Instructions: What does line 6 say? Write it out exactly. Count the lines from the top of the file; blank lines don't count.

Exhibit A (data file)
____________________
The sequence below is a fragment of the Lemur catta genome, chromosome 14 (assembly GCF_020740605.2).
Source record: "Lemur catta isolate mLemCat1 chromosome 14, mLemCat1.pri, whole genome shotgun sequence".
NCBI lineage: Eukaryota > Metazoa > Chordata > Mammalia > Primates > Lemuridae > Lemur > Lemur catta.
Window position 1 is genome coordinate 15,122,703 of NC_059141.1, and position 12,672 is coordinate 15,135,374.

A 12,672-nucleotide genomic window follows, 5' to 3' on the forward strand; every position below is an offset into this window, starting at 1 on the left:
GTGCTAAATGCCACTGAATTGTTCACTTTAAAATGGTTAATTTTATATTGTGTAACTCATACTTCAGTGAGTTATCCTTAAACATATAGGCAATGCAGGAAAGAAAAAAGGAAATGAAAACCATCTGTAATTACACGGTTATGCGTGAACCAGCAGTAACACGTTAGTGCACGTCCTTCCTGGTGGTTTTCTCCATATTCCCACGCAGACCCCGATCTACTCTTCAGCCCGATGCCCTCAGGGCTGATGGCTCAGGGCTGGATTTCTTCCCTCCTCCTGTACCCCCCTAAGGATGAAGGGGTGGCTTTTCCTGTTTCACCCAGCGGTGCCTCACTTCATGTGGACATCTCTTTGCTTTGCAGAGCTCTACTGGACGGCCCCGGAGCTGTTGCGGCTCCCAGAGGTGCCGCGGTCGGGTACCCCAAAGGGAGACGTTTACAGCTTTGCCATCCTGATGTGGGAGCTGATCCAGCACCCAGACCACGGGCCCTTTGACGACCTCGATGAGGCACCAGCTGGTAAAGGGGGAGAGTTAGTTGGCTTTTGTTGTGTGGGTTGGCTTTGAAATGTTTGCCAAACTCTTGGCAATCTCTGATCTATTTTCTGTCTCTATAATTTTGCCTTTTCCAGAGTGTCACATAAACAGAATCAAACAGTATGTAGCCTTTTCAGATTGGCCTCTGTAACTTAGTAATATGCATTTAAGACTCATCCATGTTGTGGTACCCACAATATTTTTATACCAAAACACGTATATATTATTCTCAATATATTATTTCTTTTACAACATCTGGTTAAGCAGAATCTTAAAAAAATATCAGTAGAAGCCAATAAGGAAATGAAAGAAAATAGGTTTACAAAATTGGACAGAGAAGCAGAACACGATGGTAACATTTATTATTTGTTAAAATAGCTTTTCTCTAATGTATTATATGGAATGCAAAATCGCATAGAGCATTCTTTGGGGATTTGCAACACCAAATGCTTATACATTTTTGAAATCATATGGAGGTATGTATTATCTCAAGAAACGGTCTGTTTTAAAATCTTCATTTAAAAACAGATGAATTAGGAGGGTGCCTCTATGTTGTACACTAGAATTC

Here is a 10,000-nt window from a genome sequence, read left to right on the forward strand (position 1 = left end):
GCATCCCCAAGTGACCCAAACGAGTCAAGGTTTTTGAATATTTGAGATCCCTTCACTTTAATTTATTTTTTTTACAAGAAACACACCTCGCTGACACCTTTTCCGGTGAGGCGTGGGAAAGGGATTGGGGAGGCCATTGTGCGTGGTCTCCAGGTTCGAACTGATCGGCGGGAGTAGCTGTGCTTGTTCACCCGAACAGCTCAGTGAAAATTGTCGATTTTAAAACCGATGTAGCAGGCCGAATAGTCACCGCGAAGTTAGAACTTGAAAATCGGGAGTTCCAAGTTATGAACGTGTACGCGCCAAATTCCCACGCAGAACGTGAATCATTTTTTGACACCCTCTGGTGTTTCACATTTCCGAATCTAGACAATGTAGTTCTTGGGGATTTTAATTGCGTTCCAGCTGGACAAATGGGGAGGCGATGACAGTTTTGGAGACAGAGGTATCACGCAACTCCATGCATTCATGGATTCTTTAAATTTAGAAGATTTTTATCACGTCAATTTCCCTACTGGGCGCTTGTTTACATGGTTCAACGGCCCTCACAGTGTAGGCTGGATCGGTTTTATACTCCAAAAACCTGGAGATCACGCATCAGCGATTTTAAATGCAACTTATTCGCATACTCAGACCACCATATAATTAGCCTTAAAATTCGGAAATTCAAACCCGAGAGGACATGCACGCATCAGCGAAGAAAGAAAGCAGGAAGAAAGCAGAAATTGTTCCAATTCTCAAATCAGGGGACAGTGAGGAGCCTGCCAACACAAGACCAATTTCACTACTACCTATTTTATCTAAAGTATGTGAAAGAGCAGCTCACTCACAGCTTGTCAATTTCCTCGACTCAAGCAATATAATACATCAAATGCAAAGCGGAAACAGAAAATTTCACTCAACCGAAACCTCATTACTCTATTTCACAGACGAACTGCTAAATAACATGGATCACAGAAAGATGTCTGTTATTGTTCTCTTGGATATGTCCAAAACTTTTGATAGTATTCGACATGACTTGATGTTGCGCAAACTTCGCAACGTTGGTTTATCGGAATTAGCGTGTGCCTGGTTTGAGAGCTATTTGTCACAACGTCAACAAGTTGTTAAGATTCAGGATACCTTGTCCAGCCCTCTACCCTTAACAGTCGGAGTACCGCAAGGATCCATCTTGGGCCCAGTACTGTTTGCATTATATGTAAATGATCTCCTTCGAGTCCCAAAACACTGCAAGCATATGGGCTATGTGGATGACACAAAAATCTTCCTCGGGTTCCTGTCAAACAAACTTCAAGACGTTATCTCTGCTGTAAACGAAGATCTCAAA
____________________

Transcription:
GTGCTAAATGCCACTGAATTGTTCACTTTAAAATGGTTAATTTTATATTGTGTAACTCATACTTCAGTGAGTTATCCTTAAACATATAGGCAATGCAGGAAAGAAAAAAGGAAATGAAAACCATCTGTAATTACACGGTTATGCGTGAACCAGCAGTAACACGTTAGTGCACGTCCTTCCTGGTGGTTTTCTCCATATTCCCACGCAGACCCCGATCTACTCTTCAGCCCGATGCCCTCAGGGCTGATGGCTCAGGGCTGGATTTCTTCCCTCCTCCTGTACCCCCCTAAGGATGAAGGGGTGGCTTTTCCTGTTTCACCCAGCGGTGCCTCACTTCATGTGGACATCTCTTTGCTTTGCAGAGCTCTACTGGACGGCCCCGGAGCTGTTGCGGCTCCCAGAGGTGCCGCGGTCGGGTACCCCAAAGGGAGACGTTTACAGCTTTGCCATCCTGATGTGGGAGCTGATCCAGCACCCAGACCACGGGCCCTTTGACGACCTCGATGAGGCACCAGCTGGTAAAGGGGGAGAGTTAGTTGGCTTTTGTTGTGTGGGTTGGCTTTGAAATGTTTGCCAAACTCTTGGCAATCTCTGATCTATTTTCTGTCTCTATAATTTTGCCTTTTCCAGAGTGTCACATAAACAGAATCAAACAGTATGTAGCCTTTTCAGATTGGCCTCTGTAACTTAGTAATATGCATTTAAGACTCATCCATGTTGTGGTACCCACAATATTTTTATACCAAAACACGTATATATTATTCTCAATATATTATTTCTTTTACAACATCTGGTTAAGCAGAATCTTAAAAAAATATCAGTAGAAGCCAATAAGGAAATGAAAGAAAATAGGTTTACAAAATTGGACAGAGAAGCAGAACACGATGGTAACATTTATTATTTGTTAAAATAGCTTTTCTCTAATGTATTATATGGAATGCAAAATCGCATAGAGCATTCTTTGGGGATTTGCAACACCAAATGCTTATACATTTTTGAAATCATATGGAGGTATGTATTATCTCAAGAAACGGTCTGTTTTAAAATCTTCATTTAAAAACAGATGAATTAGGAGGGTGCCTCTATGTTGTACACTAGAATTC